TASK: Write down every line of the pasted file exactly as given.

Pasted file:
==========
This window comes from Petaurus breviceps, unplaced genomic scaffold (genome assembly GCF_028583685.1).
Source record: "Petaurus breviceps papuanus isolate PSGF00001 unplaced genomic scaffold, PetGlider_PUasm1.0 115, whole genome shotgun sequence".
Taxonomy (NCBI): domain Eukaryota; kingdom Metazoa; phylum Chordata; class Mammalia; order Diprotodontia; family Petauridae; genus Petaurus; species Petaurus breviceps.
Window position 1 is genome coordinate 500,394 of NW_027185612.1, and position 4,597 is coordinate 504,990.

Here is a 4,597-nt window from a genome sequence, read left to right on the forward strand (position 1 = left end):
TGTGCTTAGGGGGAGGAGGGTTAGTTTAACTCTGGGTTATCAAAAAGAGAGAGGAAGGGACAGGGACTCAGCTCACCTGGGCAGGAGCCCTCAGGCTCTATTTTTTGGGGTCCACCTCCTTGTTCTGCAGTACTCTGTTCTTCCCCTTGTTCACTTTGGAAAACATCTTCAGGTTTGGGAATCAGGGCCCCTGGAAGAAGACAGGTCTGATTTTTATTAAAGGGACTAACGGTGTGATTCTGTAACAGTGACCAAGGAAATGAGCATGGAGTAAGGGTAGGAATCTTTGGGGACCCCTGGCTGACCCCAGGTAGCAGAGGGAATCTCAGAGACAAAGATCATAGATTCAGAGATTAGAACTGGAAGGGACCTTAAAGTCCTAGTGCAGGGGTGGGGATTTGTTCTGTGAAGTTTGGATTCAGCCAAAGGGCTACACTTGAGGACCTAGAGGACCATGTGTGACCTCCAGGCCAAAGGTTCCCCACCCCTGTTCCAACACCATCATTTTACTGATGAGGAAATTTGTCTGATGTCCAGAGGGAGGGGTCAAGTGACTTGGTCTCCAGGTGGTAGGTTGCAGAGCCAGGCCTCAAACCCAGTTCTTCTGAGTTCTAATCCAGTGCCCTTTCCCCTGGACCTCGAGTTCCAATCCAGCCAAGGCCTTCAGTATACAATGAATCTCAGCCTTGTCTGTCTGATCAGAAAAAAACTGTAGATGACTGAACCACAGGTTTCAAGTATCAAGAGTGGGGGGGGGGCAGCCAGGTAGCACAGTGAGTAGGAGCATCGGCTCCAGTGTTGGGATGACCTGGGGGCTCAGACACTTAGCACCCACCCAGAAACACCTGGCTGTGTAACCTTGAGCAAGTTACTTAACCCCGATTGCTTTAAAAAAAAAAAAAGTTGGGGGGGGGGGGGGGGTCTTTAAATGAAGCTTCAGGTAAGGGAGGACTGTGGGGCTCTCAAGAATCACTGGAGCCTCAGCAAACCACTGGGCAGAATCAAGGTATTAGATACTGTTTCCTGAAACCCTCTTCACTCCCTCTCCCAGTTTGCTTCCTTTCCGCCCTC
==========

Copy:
This window comes from Petaurus breviceps, unplaced genomic scaffold (genome assembly GCF_028583685.1).
Source record: "Petaurus breviceps papuanus isolate PSGF00001 unplaced genomic scaffold, PetGlider_PUasm1.0 115, whole genome shotgun sequence".
Taxonomy (NCBI): domain Eukaryota; kingdom Metazoa; phylum Chordata; class Mammalia; order Diprotodontia; family Petauridae; genus Petaurus; species Petaurus breviceps.
Window position 1 is genome coordinate 500,394 of NW_027185612.1, and position 4,597 is coordinate 504,990.

Here is a 4,597-nt window from a genome sequence, read left to right on the forward strand (position 1 = left end):
TGTGCTTAGGGGGAGGAGGGTTAGTTTAACTCTGGGTTATCAAAAAGAGAGAGGAAGGGACAGGGACTCAGCTCACCTGGGCAGGAGCCCTCAGGCTCTATTTTTTGGGGTCCACCTCCTTGTTCTGCAGTACTCTGTTCTTCCCCTTGTTCACTTTGGAAAACATCTTCAGGTTTGGGAATCAGGGCCCCTGGAAGAAGACAGGTCTGATTTTTATTAAAGGGACTAACGGTGTGATTCTGTAACAGTGACCAAGGAAATGAGCATGGAGTAAGGGTAGGAATCTTTGGGGACCCCTGGCTGACCCCAGGTAGCAGAGGGAATCTCAGAGACAAAGATCATAGATTCAGAGATTAGAACTGGAAGGGACCTTAAAGTCCTAGTGCAGGGGTGGGGATTTGTTCTGTGAAGTTTGGATTCAGCCAAAGGGCTACACTTGAGGACCTAGAGGACCATGTGTGACCTCCAGGCCAAAGGTTCCCCACCCCTGTTCCAACACCATCATTTTACTGATGAGGAAATTTGTCTGATGTCCAGAGGGAGGGGTCAAGTGACTTGGTCTCCAGGTGGTAGGTTGCAGAGCCAGGCCTCAAACCCAGTTCTTCTGAGTTCTAATCCAGTGCCCTTTCCCCTGGACCTCGAGTTCCAATCCAGCCAAGGCCTTCAGTATACAATGAATCTCAGCCTTGTCTGTCTGATCAGAAAAAAACTGTAGATGACTGAACCACAGGTTTCAAGTATCAAGAGTGGGGGGGGGGCAGCCAGGTAGCACAGTGAGTAGGAGCATCGGCTCCAGTGTTGGGATGACCTGGGGGCTCAGACACTTAGCACCCACCCAGAAACACCTGGCTGTGTAACCTTGAGCAAGTTACTTAACCCCGATTGCTTTAAAAAAAAAAAAAGTTGGGGGGGGGGGGGGGGTCTTTAAATGAAGCTTCAGGTAAGGGAGGACTGTGGGGCTCTCAAGAATCACTGGAGCCTCAGCAAACCACTGGGCAGAATCAAGGTATTAGATACTGTTTCCTGAAACCCTCTTCACTCCCTCTCCCAGTTTGCTTCCTTTCCGCCCTC